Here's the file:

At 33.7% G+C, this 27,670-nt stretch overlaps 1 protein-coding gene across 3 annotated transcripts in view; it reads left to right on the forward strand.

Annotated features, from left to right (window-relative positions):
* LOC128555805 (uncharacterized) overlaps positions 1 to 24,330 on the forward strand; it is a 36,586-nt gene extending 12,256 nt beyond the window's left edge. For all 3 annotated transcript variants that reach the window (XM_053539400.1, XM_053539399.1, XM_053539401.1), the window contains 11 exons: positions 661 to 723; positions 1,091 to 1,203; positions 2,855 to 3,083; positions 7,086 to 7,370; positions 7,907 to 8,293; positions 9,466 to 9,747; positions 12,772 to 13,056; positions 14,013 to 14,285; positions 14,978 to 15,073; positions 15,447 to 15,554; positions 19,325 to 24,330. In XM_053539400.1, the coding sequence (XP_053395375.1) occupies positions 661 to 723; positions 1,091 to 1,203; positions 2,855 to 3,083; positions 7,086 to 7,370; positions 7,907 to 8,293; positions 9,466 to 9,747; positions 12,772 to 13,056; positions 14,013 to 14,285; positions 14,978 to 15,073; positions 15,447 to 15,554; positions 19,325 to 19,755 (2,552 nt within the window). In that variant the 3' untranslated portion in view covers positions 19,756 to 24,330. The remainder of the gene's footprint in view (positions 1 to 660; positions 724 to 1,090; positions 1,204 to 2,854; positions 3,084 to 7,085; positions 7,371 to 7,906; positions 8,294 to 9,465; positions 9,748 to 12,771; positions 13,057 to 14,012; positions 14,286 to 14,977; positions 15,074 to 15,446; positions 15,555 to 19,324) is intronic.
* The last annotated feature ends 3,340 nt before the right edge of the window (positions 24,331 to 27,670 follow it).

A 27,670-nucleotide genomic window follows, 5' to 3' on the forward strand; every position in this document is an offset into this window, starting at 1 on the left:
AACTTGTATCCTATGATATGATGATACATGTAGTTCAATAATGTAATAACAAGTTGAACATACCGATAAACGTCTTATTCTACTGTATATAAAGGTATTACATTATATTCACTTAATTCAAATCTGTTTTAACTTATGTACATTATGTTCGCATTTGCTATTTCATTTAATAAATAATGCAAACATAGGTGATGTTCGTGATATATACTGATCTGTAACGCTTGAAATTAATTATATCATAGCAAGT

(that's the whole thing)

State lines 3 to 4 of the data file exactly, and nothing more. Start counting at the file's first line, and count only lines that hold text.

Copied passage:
* LOC128555805 (uncharacterized) overlaps positions 1 to 24,330 on the forward strand; it is a 36,586-nt gene extending 12,256 nt beyond the window's left edge. For all 3 annotated transcript variants that reach the window (XM_053539400.1, XM_053539399.1, XM_053539401.1), the window contains 11 exons: positions 661 to 723; positions 1,091 to 1,203; positions 2,855 to 3,083; positions 7,086 to 7,370; positions 7,907 to 8,293; positions 9,466 to 9,747; positions 12,772 to 13,056; positions 14,013 to 14,285; positions 14,978 to 15,073; positions 15,447 to 15,554; positions 19,325 to 24,330. In XM_053539400.1, the coding sequence (XP_053395375.1) occupies positions 661 to 723; positions 1,091 to 1,203; positions 2,855 to 3,083; positions 7,086 to 7,370; positions 7,907 to 8,293; positions 9,466 to 9,747; positions 12,772 to 13,056; positions 14,013 to 14,285; positions 14,978 to 15,073; positions 15,447 to 15,554; positions 19,325 to 19,755 (2,552 nt within the window). In that variant the 3' untranslated portion in view covers positions 19,756 to 24,330. The remainder of the gene's footprint in view (positions 1 to 660; positions 724 to 1,090; positions 1,204 to 2,854; positions 3,084 to 7,085; positions 7,371 to 7,906; positions 8,294 to 9,465; positions 9,748 to 12,771; positions 13,057 to 14,012; positions 14,286 to 14,977; positions 15,074 to 15,446; positions 15,555 to 19,324) is intronic.
* The last annotated feature ends 3,340 nt before the right edge of the window (positions 24,331 to 27,670 follow it).